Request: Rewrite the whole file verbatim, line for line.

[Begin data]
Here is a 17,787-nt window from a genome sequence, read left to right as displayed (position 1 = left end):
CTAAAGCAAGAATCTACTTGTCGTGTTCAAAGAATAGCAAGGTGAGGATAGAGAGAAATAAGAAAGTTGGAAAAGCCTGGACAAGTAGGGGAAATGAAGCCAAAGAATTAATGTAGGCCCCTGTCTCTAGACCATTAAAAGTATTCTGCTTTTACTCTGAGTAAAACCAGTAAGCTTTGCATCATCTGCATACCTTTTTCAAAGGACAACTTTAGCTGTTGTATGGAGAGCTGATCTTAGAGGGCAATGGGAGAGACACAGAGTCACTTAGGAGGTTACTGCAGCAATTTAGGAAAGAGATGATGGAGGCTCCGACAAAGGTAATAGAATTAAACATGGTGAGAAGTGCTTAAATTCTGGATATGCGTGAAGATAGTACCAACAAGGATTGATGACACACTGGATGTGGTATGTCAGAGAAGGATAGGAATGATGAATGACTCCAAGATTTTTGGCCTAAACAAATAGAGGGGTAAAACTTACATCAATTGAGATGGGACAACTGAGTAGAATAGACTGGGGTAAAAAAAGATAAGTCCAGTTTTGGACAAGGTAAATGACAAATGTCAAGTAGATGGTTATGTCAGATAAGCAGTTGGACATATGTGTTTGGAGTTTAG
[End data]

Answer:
Here is a 17,787-nt window from a genome sequence, read left to right as displayed (position 1 = left end):
CTAAAGCAAGAATCTACTTGTCGTGTTCAAAGAATAGCAAGGTGAGGATAGAGAGAAATAAGAAAGTTGGAAAAGCCTGGACAAGTAGGGGAAATGAAGCCAAAGAATTAATGTAGGCCCCTGTCTCTAGACCATTAAAAGTATTCTGCTTTTACTCTGAGTAAAACCAGTAAGCTTTGCATCATCTGCATACCTTTTTCAAAGGACAACTTTAGCTGTTGTATGGAGAGCTGATCTTAGAGGGCAATGGGAGAGACACAGAGTCACTTAGGAGGTTACTGCAGCAATTTAGGAAAGAGATGATGGAGGCTCCGACAAAGGTAATAGAATTAAACATGGTGAGAAGTGCTTAAATTCTGGATATGCGTGAAGATAGTACCAACAAGGATTGATGACACACTGGATGTGGTATGTCAGAGAAGGATAGGAATGATGAATGACTCCAAGATTTTTGGCCTAAACAAATAGAGGGGTAAAACTTACATCAATTGAGATGGGACAACTGAGTAGAATAGACTGGGGTAAAAAAAGATAAGTCCAGTTTTGGACAAGGTAAATGACAAATGTCAAGTAGATGGTTATGTCAGATAAGCAGTTGGACATATGTGTTTGGAGTTTAG